Monday, April 04, 2005

the patterson problem

ah, opening day! the months of accumulated detrius are swept away by spring's renewing tide, and all things are born again. in browning's articulation, "I trust in Nature for the stable laws/Of beauty and utility. Spring shall plant/And Autumn garner to the end of time." surely that could not be truer than of baseball.

speculation among the 1060west contributors regarding the opening day lineup for your chicago cubs sparked again the question of corey patterson. the cubs obviously lack a true leadoff hitter, which some combination of c-pat's speed and... well, a patience that no one on the team actually has. because of his 32 steals last year, patterson may well be (as he was in 2004) the first cub to the plate in most of his appearances. but there's no ignoring the truth that he simply does not get on base as a leadoff hitter should -- or, for that matter, as a good major-league hitter should.

patterson's got over 1700 major league at-bats in now. he's a veteran at this point. so when does a guy start to show all the plate discipline he ever will?

perhaps not yet. he's definitely still showing some improvement. c-pat's at-bats per walk have steadily declined, showing more patience: 2002 -- 31.1; 2003 -- 21.9; 2004 -- 14.0. but a decent number would be something more like 8 or 9.

the other, bigger issue, however, is just making contact -- especially when behind in the count, where c-pat is at his worst. simply putting the ball in play can force good things to happen; with his speed, patterson can pressure an infield into errors. contact is essential.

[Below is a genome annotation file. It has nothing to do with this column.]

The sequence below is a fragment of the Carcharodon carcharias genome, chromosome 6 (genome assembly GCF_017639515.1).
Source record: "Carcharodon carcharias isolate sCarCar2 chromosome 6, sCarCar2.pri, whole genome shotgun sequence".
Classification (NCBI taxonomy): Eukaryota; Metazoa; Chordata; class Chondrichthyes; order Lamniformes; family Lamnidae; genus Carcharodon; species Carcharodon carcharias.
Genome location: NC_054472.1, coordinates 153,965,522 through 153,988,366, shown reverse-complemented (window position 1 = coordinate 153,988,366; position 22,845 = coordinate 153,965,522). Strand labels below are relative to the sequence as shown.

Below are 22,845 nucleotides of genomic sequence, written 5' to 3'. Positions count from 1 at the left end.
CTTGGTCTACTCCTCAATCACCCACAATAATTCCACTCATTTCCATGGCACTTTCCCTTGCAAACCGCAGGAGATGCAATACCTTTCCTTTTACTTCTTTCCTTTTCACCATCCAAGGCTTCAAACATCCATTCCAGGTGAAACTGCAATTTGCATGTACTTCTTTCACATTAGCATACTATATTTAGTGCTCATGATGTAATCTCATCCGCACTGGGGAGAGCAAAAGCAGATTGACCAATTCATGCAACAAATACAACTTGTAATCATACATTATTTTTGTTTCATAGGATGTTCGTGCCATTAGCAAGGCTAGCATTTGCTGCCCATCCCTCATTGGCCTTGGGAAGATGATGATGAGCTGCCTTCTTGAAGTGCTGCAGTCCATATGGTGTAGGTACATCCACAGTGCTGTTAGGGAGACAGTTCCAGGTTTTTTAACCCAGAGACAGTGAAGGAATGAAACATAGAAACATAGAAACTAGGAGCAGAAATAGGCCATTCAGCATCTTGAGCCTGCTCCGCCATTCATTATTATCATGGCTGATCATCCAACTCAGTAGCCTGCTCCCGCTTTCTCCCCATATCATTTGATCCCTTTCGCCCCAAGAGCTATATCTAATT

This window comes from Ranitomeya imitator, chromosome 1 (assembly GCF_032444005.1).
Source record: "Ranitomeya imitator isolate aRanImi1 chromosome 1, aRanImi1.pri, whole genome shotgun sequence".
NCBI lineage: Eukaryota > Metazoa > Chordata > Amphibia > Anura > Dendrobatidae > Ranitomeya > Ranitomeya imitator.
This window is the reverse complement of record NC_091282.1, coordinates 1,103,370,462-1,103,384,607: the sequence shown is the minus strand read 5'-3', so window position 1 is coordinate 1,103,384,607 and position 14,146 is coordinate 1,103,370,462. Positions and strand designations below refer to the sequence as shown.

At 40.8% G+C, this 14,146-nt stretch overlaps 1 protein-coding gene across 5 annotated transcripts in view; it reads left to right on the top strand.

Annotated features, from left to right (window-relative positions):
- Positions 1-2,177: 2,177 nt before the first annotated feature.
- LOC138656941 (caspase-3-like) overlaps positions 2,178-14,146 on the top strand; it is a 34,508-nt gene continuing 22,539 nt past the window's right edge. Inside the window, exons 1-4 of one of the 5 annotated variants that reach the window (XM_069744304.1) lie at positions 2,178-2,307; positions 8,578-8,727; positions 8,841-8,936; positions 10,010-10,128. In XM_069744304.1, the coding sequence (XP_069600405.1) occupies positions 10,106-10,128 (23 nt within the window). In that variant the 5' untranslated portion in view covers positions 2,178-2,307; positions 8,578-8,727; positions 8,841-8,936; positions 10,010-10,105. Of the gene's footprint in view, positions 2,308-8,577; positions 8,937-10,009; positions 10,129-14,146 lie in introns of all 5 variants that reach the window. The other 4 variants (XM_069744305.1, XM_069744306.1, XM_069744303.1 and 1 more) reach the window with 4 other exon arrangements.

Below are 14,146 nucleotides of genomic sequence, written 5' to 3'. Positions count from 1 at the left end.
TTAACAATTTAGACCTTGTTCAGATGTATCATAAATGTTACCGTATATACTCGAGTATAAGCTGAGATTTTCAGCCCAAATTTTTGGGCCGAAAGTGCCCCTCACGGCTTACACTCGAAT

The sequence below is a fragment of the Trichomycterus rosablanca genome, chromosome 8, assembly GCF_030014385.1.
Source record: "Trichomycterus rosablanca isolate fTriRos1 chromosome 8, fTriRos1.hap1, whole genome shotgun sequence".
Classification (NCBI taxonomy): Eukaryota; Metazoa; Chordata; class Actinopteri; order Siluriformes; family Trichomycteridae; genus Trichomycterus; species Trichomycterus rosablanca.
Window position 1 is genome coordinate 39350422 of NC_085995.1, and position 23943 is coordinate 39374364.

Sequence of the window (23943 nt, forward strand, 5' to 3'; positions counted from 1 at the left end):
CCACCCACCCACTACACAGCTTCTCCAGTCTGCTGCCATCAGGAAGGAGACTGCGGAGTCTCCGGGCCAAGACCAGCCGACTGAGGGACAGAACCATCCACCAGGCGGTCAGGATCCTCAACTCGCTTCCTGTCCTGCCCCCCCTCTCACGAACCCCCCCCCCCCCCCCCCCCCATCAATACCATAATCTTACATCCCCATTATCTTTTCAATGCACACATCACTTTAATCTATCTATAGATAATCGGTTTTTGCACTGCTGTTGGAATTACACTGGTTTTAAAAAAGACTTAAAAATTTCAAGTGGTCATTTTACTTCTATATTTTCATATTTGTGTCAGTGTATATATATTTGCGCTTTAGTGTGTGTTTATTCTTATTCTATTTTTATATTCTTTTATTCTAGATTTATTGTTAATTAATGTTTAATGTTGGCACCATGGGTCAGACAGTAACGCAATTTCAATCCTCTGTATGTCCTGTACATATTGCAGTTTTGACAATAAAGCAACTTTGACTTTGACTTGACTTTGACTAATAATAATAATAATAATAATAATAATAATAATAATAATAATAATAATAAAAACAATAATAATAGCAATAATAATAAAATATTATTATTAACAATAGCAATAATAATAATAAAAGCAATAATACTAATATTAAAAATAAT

improved discipline will help pitch selection, but he also needs to start playing the mental game. patterson often just looks bewildered up there, and not having a rational guess in mind is why he ends up four feet in front of a 1-2 breaking ball in the dirt. the kid fanned 168 times last year. a hundred and sixty-eight empty outs. that's unacceptable.

and it's not getting better. at-bats per K: 2002 -- 4.17; 2003 -- 4.27; 2004 -- 3.76.

his splits last year tell a story of failure too: apr -- 4.15; may -- 4.76; june -- 4.59; july -- 3.19; aug -- 4.25; sep -- 2.80.

the sorry truth is that no one in baseball struck out more than c-pat after the break. not adam dunn. not mark bellhorn. not craig wilson or jason bay or geoff jenkins or sammy sosa or mike cameron or any of the other usual suspects. patterson was like rob deer out there. and we can't make the age argument here either -- patterson struck out more than all but three 24-year-olds in baseball history (one of whom happened to be adam dunn last year).

"hope springs eternal in the human breast," said pope -- but the cubs need to see some serious improvement in 2005 in patterson's approach to continue investing playing time in him. like kerry wood, he is a player increasingly likely to fail to fulfill his once-heady promise. i sincerely hope he comes out like bonds, takes 40 walks in april and proves me wrong. but chances are much better that patterson won't take 40 walks all year.

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